The River Piddle lends its name to a string of villages as it trickles its way through West Dorset. On its upper reaches, north of Dorchester, the Piddle passes through Piddletrenthide, whose houses and main road hug the river's modest banks. Most of the year there is just enough water flow to keep resident ducks happy.
But heavy rainfall running off surrounding hills can swell the normally placid river, doubling its flow from 3m 3/sec to about 6m 3/sec. The Piddle is prone to flash flooding as well as more gradual and sustained floods, which rise up to submerge the flat valley bottom. A rapid succession of floods through the last decade has brought misery to 50-odd homeowners, and climate change forecasts suggest that increased rainfall intensity will raise peak river flows, inching flood water over the thresholds of other, hitherto dry, houses.
West Dorset District Council (WDDC) came under pressure from Piddletrenthide inhabitants to relieve them from regular wetting in the early 1990s, and appointed local consultant Ian Howick & Partners to draw up options. The firm proposed upgrading the river channel to improve flood storage, says the council's principal engineer Nick Browning.
'But that scheme met environmental objections, ' he explains. 'The Piddle is a perched chalk stream. Dredging and widening would have broken the river's impervious bed, allowing water to drain into chalk strata below - there was a chance that in summer the river would have dried up altogether.' River widening also demanded demolition of several small bridges, the abutments of which would have presented constrictions.
'And the owners of potential flood storage sites upstream of the village weren't happy about losing their land. Frankly neither were we. The sites proposed for storage were in very pretty, environmentally valuable valleys, ' says Browning But before any alternative designs could evolve, changes to the allocation of funding for flood relief projects put Piddletrenthide's scheme on the shelf, however. Severe floods in 1996 and 2001, combined with the impending transfer of responsibility for 'critical ordinary watercourses' from local authorities to the Environment Agency (due this year) put the village's flood problem back on the live projects list, however.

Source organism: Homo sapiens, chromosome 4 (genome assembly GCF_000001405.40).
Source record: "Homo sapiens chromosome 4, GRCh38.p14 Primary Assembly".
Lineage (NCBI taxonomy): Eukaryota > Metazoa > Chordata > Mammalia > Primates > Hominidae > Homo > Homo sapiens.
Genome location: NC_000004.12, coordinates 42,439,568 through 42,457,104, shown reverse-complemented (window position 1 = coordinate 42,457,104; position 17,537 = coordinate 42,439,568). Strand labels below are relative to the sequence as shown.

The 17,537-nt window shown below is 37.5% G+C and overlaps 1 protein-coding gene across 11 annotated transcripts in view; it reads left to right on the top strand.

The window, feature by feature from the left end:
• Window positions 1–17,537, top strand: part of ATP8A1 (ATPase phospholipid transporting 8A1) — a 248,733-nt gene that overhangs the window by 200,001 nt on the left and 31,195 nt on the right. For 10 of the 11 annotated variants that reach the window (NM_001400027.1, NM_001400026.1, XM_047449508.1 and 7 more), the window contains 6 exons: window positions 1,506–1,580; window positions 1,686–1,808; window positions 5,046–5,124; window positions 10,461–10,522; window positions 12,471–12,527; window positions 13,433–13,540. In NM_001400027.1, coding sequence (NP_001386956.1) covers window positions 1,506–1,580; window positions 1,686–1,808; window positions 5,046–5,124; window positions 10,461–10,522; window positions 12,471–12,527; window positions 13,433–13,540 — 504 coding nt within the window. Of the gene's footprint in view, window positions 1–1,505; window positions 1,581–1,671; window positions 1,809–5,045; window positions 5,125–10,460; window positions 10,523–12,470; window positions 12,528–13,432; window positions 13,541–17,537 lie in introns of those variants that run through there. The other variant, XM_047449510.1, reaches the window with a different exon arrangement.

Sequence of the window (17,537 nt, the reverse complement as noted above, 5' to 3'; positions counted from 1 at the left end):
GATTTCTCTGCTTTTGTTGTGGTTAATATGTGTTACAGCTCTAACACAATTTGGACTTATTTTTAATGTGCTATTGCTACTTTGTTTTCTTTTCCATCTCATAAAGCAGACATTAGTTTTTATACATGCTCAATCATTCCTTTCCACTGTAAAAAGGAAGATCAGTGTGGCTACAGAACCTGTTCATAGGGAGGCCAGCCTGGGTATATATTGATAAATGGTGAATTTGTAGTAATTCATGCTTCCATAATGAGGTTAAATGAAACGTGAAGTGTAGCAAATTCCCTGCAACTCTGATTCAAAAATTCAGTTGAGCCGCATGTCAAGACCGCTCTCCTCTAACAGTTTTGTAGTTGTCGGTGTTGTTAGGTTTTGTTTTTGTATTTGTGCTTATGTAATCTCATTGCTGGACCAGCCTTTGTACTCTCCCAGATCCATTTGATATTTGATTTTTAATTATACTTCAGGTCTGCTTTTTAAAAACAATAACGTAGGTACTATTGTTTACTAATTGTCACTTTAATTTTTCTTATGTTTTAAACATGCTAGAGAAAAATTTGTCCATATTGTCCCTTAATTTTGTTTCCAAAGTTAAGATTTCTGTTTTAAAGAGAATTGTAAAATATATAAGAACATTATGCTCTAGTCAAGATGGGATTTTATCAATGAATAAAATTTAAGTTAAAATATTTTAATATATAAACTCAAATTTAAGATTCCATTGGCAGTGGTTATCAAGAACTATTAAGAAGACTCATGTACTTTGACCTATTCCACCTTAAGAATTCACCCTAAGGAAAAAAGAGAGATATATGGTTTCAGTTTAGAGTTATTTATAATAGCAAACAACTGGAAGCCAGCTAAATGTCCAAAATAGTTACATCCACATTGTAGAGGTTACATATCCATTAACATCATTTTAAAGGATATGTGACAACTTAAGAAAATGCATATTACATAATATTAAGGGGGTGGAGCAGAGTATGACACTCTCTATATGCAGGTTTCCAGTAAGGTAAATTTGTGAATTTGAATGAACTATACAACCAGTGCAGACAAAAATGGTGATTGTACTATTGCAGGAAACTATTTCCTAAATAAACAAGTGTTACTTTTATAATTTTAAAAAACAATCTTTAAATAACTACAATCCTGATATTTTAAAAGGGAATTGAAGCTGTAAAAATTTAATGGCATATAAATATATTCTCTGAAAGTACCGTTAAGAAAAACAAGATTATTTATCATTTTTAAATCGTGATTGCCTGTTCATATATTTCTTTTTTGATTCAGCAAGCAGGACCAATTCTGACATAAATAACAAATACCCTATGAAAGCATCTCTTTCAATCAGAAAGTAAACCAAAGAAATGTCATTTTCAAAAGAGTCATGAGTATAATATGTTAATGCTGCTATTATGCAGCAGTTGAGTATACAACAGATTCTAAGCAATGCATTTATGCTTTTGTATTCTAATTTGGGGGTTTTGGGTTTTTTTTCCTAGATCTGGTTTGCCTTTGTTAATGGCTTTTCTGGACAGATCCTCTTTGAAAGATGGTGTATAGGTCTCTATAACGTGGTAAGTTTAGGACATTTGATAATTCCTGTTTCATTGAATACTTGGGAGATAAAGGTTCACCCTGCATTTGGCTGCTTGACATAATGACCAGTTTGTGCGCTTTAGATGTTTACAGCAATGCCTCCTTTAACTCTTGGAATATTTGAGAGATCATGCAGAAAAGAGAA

This time WDDC tackled the design itself using a computer generated model of the village and river catchment. The solution was to build an aquatic bypass that would carry excess flows for a one in 50 year storm around the village rather than through it.
But installing a culvert alongside the river was out of the question, says Browning, as this it would have involved high risk tunnelling under houses.
The £1.7M bypass alignment chosen will take high flows off the Piddle via a 12m long weir box into a 102m long, 2.4m wide by 1.4m high, concrete box culvert, installed in a cut and cover trench. This travels at right angles to the river, joining the head of a 520m long, 1.6m internal diameter jacked pipe.
At the downstream end, this connects to a 20m long culvert, from which water will spill down a gabion wall and across a water meadow to rejoin the Piddle. The work is being undertaken by a joint venture of Mowlem Civil Engineering and Mowlem Johnston Microtunnelling, under a £1.4M construction contract.
The scheme, due for completion in mid-April, is already capable of handling excess river flows, says Mowlem Civil Engineering site manager Martin Crawford.